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#170459 - 04/21/18 10:44 AM Re: The Big Tough Folder... [Re: desert.snake]
Lofty Offline
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Registered: 02/06/16
Posts: 656
Yes, any test should test blade against material, not test blade against test equipment. A good blade will have a hard edge and be progressively springy and soft towards the back, which is why no wood carver uses steel hammers on his carving tools. Blade backs and handles are not steel tool beating surfaces, and a wood or leather mallet is needed. Rubber bounces and robs blow of force.

The demarcation line of harder/softer can be seen as a shadow on this forged blade.

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#170461 - 04/21/18 12:54 PM Re: The Big Tough Folder... [Re: Lofty]
desert.snake Offline
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Absolute classics!

It seems I saw him (the upper knife) on cuttingedge, right?

Previously used composite technology,
this is not zone hardening, it's better,
since we know exactly where high-carbon steel smile

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#170464 - 04/21/18 01:25 PM Re: The Big Tough Folder... [Re: desert.snake]
Lofty Offline
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Registered: 02/06/16
Posts: 656
Slowly but surely getting off the folder topic, and next will be Glocks, but...why not?
I have two identical knives made by VJ, or had, gave one to a friend. VJ (who has had his MS stamp for a quarter of a century) uses that design muchly, his working grade knives, forged leaf spring steel. Here is a video of him roughing out a similar blade, and he puts a lot of work into his knives, including the tapered tang which is forged and not ground. The burlap "micarta" he made, as well. Continue watching until complete end of video and still photos pop up showing various stages, leaf spring to finished blade. Note most every blade/handle detail is done at the forge.
https://www.youtube.com/watch?v=CJ7I72mmMJ4

If I had to depend on one knife, this would be it. A straight razor, log splitter, meat cleaver, all around kitchen knife. One of my most favorite users, tried to angle to hide scratches to highlight knife, somewhat successfully. The handle has a neat 3-D look to weave, even though smooth as a baby's behind.
I would pay Rick Hinderer whatever he wanted, to have such a blade on a folder. It is no coincidence the blades are so similar. Including the Model 16.







As for welding harder/softer in places, it has been around since Celts and 400BC and pattern welding twist rod with inserts, Vikings learned the craft likely from them and perhaps even kidnapped slave smiths. The actually higher carbon can still chip, so, no knife is perfect...My vote always goes for tough first, as broken edge or blade is no good to anybody for anything.

I would truthfully prefer both Hinderer and Reeve used far tougher 3V, but all the collectors would cry the knives required care and still rusted in spots, and these guys flick their knives somewhere between 1.5 million and 20 million times a day. They also complain when they wear out.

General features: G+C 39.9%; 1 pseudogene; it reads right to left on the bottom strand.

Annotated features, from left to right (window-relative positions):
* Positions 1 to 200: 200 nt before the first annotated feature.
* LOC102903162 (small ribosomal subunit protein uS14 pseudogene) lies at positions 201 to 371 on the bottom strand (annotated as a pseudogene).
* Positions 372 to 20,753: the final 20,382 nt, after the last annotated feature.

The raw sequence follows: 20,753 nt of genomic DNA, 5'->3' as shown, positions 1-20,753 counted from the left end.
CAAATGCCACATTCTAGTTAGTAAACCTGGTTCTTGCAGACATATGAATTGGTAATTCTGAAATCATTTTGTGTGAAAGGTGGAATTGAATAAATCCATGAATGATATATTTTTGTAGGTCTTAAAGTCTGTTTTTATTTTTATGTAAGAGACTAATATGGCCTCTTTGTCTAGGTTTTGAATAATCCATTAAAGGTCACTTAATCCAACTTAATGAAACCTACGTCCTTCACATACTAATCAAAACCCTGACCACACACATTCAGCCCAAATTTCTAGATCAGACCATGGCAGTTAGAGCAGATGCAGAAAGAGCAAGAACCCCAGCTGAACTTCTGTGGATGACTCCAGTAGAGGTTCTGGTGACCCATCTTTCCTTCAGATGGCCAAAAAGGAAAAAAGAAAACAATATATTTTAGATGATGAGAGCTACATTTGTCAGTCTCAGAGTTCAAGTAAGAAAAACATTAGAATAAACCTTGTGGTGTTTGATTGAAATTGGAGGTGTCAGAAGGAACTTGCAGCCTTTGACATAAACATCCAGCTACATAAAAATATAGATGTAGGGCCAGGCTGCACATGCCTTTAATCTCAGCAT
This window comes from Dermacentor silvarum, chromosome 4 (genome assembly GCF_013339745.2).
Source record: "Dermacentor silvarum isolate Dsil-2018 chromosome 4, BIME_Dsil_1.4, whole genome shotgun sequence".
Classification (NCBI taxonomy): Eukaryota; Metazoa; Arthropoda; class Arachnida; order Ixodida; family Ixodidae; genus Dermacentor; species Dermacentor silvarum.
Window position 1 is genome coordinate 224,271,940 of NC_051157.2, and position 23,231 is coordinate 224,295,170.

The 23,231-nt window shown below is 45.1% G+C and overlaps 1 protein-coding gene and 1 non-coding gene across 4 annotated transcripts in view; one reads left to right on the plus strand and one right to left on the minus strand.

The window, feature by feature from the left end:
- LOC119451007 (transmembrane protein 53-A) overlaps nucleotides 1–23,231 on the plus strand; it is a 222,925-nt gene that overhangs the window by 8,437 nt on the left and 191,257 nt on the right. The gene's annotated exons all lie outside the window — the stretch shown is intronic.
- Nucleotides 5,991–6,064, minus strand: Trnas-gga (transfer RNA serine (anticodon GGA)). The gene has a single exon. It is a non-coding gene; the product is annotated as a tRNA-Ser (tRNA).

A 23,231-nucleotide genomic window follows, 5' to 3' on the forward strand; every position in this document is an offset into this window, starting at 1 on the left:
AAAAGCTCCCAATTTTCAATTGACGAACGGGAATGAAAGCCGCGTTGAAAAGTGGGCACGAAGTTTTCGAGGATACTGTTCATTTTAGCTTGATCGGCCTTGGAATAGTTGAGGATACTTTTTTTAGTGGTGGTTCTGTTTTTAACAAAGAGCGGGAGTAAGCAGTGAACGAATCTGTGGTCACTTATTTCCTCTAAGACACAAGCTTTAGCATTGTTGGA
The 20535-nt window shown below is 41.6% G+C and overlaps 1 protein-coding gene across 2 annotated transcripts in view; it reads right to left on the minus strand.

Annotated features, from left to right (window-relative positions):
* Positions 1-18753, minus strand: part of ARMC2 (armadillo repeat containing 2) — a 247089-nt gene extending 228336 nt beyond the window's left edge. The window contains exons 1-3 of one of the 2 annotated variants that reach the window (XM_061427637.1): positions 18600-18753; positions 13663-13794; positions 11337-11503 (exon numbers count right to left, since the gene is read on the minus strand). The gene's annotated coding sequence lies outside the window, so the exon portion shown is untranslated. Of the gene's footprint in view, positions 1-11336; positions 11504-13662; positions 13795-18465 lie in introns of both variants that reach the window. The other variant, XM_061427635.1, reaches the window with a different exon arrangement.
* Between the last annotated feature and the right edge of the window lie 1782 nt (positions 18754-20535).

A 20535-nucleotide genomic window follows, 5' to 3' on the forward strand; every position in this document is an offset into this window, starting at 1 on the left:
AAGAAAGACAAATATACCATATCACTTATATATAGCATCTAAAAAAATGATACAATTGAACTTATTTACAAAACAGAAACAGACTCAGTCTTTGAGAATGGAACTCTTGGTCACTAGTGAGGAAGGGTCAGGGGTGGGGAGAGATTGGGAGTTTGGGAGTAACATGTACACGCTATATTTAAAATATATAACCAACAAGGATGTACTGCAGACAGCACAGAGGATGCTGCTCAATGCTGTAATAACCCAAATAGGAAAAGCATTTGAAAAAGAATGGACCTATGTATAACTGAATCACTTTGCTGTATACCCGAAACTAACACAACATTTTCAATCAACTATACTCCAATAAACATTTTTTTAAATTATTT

AND...really need to get back on folders, this being the folder forum and all.



Edited by Lofty (04/21/18 02:15 PM)
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#170466 - 04/21/18 02:37 PM Re: The Big Tough Folder... [Re: Lofty]
Lofty Offline
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Posts: 656
The simple and strong Eka has been covered extensively previously, but no tough folder thread complete without it.

Before there were "tactical folders" the Eka with nylon scales was immensely popular in the UK and Europe among military members from the mid-late 1960s (1968 I think), survival courses designed around it, and used hard and heavy to no ill effect. It really introduced the first successful bolted knife, successful even in the USA under the Normark brand with black plastic scales as the Swede and Super Swede, this latest picture version really a Super Swede with blade back not quite so high.

Simple and strong, the tail lock leverage allows an extremely strong lock and the knife gives essentially a folding puukko tough utility/survival knife to the average user, the stainless blade even the same very hard to hurt Sandvik 12C27. Outclassed by the one-handers today, it still is one of the toughest knives in its weight class. Now sadly almost extinct (along with the company) except in one knife of thumbstud pointier design.

















Edited by Lofty (04/23/18 12:54 PM)
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#170469 - 04/21/18 03:34 PM Re: The Big Tough Folder... [Re: Lofty]
desert.snake Offline
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Registered: 09/25/13
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Loc: the other side of the earth
Daniel Winkler makes folding knives, I've been looking at them
for a long time, but have not bought yet. I do not know
he forged it or not, but there is quality hardening there
(if it is the same processing as for its fixed blades).
This is a photo from his site.
They quickly lose their virginal appearance if they are used.


Attachments
------WK_F3_Folding_Knife_43_1.jpg


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#170470 - 04/21/18 03:40 PM Re: The Big Tough Folder... [Re: desert.snake]
Lofty Offline
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Posts: 656